What are some other problems I might have with my mouth?


Cold sores (herpes simplex virus type 1 (HSV-1) infections). If you’ve ever had a cold sore, you’re not alone. A half million people get one every year. Once exposed to this virus, it can hide in the body for years. Getting too much sun, having mild fevers that occur with a cold, or stress can trigger the virus and cause tiredness, muscle aches, sore throat, enlarged and tender lymph nodes, and cold sores. These sores are very contagious and usually form on the lips, and sometimes under the nose or under the chin. The sores heal in about seven to 10 days without scarring. You can buy medicines at the drug store or grocery store to put on the cold sore to numb or relieve the pain. If cold sores are a problem for you, talk with your doctor or dentist about a prescription for an antiviral drug to help lower your chances of getting these kinds of viral infections.

Canker sores. These common, but mostly harmless, sores appear as ulcers with a white or gray base and a red border inside the mouth. They occur in women more often than men, often during their periods. The reason why they appear is unknown but some experts believe that problems with the immune system, the system in our bodies that fights disease, bacteria or viruses may be involved. Fatigue, stress, or allergies can increase your chances of getting a canker sore. You also might get one if you have a cut inside your cheek or on your tongue. Canker sores tend to be tiny and heal by themselves in one to three weeks. If you get a large sore (larger than 1 centimeter) though, it may need to be treated with medicine. Staying away from hot and spicy foods can help the pain. Using mild mouthwashes or salt water, or swabbing the sore with milk of magnesia or with a mixture of hydrogen peroxide and water might also help. There is no proven way to prevent canker sores, but if you get them often, take note of anything that might be irritating your mouth, and talk to your dentist or dental hygienist.

Oral fungal or yeast infections (candidiasis [can-di-die-uh-sis]). These infections appear as red or white lesions, flat or slightly raised, in the mouth. They are common among denture wearers and occur most often in people who are very young, elderly, or who have a problem with their immune system. People who have dry mouth syndrome are also very likely to get oral yeast infections. These can be prevented with good oral hygiene. If you wear dentures, clean and remove them at bedtime. Talk with your dentist or dental hygienist about medicines that may be helpful if you have a problem with these infections.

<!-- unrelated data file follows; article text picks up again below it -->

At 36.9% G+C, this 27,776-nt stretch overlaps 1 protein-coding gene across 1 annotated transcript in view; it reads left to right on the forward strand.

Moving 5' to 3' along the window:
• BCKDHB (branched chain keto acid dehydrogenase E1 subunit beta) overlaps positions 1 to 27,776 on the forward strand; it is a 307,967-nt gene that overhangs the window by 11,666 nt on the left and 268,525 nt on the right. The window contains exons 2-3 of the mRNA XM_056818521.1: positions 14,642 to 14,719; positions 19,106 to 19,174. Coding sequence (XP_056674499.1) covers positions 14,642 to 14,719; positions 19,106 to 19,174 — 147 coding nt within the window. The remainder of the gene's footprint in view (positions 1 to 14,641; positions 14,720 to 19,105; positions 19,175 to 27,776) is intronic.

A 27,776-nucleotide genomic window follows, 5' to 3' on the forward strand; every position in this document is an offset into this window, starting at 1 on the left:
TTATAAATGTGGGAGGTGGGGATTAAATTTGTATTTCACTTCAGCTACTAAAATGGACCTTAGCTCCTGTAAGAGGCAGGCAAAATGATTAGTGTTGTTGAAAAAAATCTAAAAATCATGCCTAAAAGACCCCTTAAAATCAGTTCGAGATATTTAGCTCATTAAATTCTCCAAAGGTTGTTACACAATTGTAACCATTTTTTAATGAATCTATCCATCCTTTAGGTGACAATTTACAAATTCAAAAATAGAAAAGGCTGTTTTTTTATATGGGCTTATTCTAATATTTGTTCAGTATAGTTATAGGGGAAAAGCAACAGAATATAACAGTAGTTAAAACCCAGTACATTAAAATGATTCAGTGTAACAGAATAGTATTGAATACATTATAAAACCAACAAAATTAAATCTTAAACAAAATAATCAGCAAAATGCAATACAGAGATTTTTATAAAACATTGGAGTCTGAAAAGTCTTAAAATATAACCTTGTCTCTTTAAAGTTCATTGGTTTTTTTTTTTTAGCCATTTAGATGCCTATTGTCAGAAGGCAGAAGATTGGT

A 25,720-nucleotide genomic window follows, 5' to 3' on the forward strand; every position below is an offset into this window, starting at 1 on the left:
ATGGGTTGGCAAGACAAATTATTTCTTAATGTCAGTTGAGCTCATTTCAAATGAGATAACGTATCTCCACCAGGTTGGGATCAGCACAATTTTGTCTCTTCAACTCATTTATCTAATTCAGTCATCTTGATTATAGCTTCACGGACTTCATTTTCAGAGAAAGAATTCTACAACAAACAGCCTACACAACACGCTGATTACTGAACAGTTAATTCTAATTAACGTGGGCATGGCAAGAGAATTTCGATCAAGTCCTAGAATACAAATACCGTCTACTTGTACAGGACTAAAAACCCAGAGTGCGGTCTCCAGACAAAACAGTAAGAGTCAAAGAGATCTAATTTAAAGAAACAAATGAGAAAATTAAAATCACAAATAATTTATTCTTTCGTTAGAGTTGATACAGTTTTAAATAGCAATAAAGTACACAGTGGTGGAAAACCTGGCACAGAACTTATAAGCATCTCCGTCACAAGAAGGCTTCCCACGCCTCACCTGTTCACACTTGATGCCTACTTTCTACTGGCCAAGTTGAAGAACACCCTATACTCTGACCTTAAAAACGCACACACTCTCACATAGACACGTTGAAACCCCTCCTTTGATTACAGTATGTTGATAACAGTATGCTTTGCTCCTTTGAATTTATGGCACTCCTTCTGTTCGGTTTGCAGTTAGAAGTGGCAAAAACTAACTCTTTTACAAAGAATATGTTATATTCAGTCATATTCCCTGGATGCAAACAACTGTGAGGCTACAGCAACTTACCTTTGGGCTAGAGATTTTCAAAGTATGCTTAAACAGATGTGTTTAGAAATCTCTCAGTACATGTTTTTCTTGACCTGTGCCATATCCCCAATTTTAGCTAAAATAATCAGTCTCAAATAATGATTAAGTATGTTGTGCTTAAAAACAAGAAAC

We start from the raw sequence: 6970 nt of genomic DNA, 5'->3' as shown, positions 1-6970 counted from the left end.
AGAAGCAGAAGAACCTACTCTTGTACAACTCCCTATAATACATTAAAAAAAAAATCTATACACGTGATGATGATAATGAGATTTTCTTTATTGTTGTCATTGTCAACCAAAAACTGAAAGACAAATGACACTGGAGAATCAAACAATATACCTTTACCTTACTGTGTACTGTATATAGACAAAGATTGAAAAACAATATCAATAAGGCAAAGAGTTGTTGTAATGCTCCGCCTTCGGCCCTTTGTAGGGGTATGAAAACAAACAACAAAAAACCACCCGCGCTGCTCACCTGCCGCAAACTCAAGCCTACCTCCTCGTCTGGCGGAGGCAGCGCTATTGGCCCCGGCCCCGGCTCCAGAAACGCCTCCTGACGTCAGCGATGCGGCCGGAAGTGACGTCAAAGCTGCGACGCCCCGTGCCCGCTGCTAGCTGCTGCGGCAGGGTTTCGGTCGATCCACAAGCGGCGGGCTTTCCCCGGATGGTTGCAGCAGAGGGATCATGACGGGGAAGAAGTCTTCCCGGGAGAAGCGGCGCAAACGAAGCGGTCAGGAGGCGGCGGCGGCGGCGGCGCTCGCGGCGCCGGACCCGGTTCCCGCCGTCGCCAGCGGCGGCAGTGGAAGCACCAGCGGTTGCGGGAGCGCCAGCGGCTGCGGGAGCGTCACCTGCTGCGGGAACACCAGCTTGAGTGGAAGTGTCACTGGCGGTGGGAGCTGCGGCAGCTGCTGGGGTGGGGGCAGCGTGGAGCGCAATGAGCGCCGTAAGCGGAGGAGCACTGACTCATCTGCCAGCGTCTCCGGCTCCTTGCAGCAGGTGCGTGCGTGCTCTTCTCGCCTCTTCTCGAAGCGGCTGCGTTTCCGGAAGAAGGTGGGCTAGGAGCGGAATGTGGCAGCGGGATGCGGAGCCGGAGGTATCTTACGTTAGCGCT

Dry mouth syndrome. This is common in many adults, especially as they age. It may make it hard to eat, swallow, taste, and speak. It happens when salivary glands fail to work right, often as a side effect from medicines or from other health problems. If left untreated, it can lead to cavities because saliva helps rid your mouth of bits of food and helps stop acid from forming plaque on your teeth.

Oral cancer. This cancer most often occurs in people over the age of 40. It is often found at late stages when it is harder to treat. This is because oral cancer is not usually painful so you may not know you have it. And many people do not visit their dentists often enough to find the cancer early. The most common sites of oral cancer are on the tongue, lips, and floor of the mouth. Use of tobacco, especially with alcohol, is the main cause for these cancers. Oral cancer often starts as a tiny, unnoticed white or red spot or sore anywhere in the mouth. Other signs include:

  • a sore that bleeds easily or does not heal
  • a color change of the oral tissues
  • a lump, thickening, rough spot, crust or small eroded area
  • pain, tenderness, or numbness anywhere in the mouth or on the lips
  • problems chewing, swallowing, speaking, or moving the jaw or tongue
  • a change in the way the teeth fit together

Oral problems from cancer therapies. Treatments like chemotherapy or radiation to the head and neck can cause dry mouth, tooth decay, painful mouth sores, and cracked, peeling lips.